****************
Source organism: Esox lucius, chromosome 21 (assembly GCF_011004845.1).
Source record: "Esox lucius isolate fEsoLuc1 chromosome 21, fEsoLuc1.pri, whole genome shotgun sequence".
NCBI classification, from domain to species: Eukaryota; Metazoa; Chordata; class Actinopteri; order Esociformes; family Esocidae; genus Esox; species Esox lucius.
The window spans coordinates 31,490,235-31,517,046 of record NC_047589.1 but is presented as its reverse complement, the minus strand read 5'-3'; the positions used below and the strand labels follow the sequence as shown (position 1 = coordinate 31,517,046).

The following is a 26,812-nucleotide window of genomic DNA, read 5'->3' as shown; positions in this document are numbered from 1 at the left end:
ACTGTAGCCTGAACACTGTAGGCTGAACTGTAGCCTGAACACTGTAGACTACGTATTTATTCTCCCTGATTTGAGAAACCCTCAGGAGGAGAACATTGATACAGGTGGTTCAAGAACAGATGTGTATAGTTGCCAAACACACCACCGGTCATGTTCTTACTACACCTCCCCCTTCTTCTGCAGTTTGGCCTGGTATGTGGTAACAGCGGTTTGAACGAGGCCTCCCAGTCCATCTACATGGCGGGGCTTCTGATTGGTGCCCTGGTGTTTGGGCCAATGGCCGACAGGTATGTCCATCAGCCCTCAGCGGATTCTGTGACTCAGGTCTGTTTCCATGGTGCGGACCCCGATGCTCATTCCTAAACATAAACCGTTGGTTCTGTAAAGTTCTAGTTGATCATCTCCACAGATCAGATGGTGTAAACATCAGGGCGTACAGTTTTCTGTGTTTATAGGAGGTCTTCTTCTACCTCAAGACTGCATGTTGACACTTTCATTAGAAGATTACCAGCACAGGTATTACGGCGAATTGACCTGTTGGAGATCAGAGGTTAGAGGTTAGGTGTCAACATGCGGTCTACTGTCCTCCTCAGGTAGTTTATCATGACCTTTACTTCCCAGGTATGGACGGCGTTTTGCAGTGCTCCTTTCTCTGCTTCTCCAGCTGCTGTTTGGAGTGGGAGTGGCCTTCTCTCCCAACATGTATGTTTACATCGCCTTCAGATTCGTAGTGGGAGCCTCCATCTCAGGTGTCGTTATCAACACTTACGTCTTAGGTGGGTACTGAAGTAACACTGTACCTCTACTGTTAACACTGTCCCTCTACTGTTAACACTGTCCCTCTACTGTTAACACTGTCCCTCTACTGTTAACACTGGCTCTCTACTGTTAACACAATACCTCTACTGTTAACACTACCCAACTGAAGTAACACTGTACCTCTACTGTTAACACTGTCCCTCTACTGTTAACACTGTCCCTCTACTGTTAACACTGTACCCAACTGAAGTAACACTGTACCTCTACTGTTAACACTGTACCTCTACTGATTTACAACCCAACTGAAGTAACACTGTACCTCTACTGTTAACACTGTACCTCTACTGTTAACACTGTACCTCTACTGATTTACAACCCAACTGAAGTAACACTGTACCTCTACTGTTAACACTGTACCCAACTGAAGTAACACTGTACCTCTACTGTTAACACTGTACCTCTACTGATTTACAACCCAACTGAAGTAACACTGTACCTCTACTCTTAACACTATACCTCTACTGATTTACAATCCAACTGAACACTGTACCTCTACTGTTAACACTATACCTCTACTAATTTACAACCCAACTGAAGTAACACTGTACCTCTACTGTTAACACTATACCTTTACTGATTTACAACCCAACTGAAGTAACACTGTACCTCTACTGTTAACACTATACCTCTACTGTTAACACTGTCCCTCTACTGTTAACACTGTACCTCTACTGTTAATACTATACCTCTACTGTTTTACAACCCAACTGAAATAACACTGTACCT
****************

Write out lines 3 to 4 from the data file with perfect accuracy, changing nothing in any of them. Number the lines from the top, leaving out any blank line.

NCBI classification, from domain to species: Eukaryota; Metazoa; Chordata; class Actinopteri; order Esociformes; family Esocidae; genus Esox; species Esox lucius.
The window spans coordinates 31,490,235-31,517,046 of record NC_047589.1 but is presented as its reverse complement, the minus strand read 5'-3'; the positions used below and the strand labels follow the sequence as shown (position 1 = coordinate 31,517,046).